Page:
Reloading for standard chamber

Discussion in 'Reloading' started by kdc415, Nov 12, 2012.

  1. kdc415

    kdc415 New Member

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    Nov 12, 2012
    I want to get into reloading and have been doing research, but still many questions. I want to reload 223, for example, so that I can use it in any of the 223 rifles I or a friend might have. Can someone comment on the requirements please? Touching on full length case reforming and trimming requirements if neccessary?

    Thanks
     
  2. Lefty7mmstw

    Lefty7mmstw Well-Known Member

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    If you want to load for two rifles in the same caliber you need to full length size your rounds. I would probably buy dies for each rifle and segregate the rounds myself, but if they shoot well in both rifles go for it. Watch for chamber and throat differences and adjust ammo dimensions(ie. bullet seating depth) to fit both rifles well.
     

  3. MachV

    MachV Well-Known Member

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    First off welcome to LRH
    Second =good luck....your going to need it!
    Haveing 6 223s and my love of prairie dog shooting I've tryed to do this for years with mixed results. Meaning that I could get a couple to shoot the same load minute of prairie dog while some required thier own load. The one AR upper will not even share brass and requires me to keep that brass only for that gun!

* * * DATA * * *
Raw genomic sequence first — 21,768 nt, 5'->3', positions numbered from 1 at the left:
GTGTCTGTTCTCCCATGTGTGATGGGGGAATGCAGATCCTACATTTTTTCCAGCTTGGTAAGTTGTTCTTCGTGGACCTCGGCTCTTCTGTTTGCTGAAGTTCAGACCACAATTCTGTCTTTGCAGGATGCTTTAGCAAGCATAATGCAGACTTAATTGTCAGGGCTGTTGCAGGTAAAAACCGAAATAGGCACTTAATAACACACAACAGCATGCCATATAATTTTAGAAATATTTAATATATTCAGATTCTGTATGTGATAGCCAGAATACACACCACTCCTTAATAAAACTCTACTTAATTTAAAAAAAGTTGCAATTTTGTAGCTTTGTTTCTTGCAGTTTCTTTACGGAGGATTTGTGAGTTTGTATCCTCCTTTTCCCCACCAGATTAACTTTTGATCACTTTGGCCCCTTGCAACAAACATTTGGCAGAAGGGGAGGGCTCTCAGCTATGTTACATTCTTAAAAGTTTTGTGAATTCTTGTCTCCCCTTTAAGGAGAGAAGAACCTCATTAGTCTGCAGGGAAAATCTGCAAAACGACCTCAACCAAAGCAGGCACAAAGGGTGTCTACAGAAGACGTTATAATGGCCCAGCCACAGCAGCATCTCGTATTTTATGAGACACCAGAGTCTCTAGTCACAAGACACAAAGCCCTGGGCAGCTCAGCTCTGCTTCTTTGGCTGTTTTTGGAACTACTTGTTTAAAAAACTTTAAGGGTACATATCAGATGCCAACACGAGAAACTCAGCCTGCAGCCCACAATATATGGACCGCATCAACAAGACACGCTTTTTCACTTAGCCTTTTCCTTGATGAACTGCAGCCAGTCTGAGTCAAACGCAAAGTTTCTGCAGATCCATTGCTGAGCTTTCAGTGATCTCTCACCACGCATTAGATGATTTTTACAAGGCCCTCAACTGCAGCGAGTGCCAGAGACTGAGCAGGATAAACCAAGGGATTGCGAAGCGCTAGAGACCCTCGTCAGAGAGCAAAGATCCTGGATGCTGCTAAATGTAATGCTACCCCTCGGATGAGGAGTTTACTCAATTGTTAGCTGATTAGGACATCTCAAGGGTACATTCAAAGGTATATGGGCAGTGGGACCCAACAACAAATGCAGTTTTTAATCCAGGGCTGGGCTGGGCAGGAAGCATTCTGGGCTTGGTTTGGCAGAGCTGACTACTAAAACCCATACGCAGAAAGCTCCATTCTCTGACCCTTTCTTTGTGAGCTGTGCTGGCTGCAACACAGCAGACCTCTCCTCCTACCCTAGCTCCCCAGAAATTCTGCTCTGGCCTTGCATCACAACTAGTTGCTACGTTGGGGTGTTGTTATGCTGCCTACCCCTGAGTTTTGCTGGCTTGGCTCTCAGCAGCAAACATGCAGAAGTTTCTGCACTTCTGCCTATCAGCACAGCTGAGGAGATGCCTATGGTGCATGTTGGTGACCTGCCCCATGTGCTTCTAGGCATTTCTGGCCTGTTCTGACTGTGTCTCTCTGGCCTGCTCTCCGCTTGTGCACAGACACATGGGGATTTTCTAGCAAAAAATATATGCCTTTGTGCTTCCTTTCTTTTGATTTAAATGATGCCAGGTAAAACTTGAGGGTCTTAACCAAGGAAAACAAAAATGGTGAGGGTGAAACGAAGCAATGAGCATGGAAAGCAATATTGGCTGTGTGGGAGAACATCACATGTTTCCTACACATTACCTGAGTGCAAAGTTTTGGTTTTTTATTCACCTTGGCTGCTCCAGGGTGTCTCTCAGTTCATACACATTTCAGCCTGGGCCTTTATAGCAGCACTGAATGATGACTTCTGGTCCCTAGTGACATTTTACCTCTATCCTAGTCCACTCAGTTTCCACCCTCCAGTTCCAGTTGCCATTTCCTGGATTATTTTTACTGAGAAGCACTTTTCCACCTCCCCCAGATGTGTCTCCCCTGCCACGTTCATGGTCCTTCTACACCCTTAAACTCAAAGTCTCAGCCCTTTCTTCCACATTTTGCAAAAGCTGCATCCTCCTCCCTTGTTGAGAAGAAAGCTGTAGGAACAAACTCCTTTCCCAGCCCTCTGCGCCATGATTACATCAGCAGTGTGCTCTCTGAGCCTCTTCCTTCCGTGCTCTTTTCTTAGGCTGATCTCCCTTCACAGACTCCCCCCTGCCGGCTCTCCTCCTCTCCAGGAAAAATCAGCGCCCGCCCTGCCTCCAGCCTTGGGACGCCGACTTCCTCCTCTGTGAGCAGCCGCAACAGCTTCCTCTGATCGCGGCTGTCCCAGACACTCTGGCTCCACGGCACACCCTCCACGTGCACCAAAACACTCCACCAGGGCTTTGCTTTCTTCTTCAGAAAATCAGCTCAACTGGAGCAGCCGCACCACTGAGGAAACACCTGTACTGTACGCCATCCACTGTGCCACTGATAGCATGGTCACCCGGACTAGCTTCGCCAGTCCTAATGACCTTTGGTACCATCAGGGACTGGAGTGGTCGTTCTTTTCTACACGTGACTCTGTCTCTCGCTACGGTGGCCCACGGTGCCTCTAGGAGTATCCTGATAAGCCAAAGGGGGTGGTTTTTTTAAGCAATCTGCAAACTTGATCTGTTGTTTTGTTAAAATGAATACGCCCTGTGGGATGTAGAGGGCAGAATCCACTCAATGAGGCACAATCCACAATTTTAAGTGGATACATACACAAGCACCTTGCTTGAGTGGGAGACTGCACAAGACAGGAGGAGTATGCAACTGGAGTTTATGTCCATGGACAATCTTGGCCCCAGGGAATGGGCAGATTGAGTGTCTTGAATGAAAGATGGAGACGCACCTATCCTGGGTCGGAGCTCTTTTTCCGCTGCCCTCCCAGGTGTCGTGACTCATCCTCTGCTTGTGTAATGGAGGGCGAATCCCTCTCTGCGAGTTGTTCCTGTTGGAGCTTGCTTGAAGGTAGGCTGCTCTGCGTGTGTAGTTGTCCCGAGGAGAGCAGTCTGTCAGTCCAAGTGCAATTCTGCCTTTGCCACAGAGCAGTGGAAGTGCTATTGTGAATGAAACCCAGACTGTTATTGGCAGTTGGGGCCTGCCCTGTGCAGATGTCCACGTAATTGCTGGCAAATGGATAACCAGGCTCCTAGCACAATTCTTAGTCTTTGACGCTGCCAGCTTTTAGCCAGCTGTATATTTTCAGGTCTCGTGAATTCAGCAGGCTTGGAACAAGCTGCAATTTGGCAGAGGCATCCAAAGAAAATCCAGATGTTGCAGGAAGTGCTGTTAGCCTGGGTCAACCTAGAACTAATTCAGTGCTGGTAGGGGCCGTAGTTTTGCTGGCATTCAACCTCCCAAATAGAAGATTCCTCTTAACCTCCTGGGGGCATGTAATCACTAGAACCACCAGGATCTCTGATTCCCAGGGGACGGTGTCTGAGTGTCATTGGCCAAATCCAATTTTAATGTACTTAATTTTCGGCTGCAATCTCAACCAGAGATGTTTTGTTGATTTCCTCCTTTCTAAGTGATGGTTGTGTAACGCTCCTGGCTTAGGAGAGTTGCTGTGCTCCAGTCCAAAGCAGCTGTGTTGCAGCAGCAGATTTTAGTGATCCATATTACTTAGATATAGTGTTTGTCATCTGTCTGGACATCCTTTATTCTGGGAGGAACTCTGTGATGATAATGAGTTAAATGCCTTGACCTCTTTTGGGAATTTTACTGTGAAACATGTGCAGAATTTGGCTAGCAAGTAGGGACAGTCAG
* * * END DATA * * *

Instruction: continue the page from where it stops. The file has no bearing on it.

If one of the firearms does not have a big chamber it might work to full lenth resize and trim so the case fits inside all of the chambers. I pick up a lot of brass and some of it takes a small base die to get them back on track.
    Then there is the length to throat problem and a magazine length that might limit what loads in what.
    If you are just reloading blasting ammo reloading to minimum speck will allow the ammo to go bang and the bullet to leave the barrel somewhere in the dirrection of the target?
    Dont load them longer than 2.25 or you could run into rounds that will not fit the magazine or will overpreasure in a short throat.
    Dont load them anyhwere near max, Hot weather and hot chambers can raise preasures!
    I ended up rebarreling a couple of Savages to 223ai and 204, selling one 223 and replaceing it with a 20PPC and I crush all brass fed through the AR. Now I have 2 223s=one shoots 55SPBT and AA2200
    powder into one hole and the other shoots 40 grain Vmaxes and Tac into small groups.
     
  4. kdc415

    kdc415 New Member

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    Thanks for the info. Your 'good luck' comment made me chuckle as I was sort of expecting that. I want some to go bang, but I only need 1 rifle to be accurate on coyote. I'm green and not familiar with that combo you said could crease the same hole. Could you elaborate? Or is that like asking a stranger for numbers of hot fishing ground!

    Thanks again
     
  5. MachV

    MachV Well-Known Member

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    No real big secret with that one hole round=Now that its been found:D
    That load was my standard prairie dog load for a coupe of years for a Ruger VT and the AR. Its cheap and works in a number of guns alright but in the case of the old 14 twist J action Savage its the only thing it will shoot sub MOA
    It takes a new or once fired winchester case,must be a neck tention thing?
    A Hornady SPSX 55 grain flat base bullet=They cut the crown with a hacksaw!
    25.5 grains of AA2200 powder, its an old surplus powder that was very cheap back in late 1990s -early 2000s.
    A CCI 450 primer=no other primer seams to work with this powder for some reason?
    COL has to be 2.27.....Too long to fit in the AR or CZ magazine
    Like I said its no secret just tuff to find!
    this load does a great job of killing, it does not blow a prairie dog up like a VMax but just like a coyote they are just plain dead.
    The only downside is it tends to fall out of the sky after 300 yards.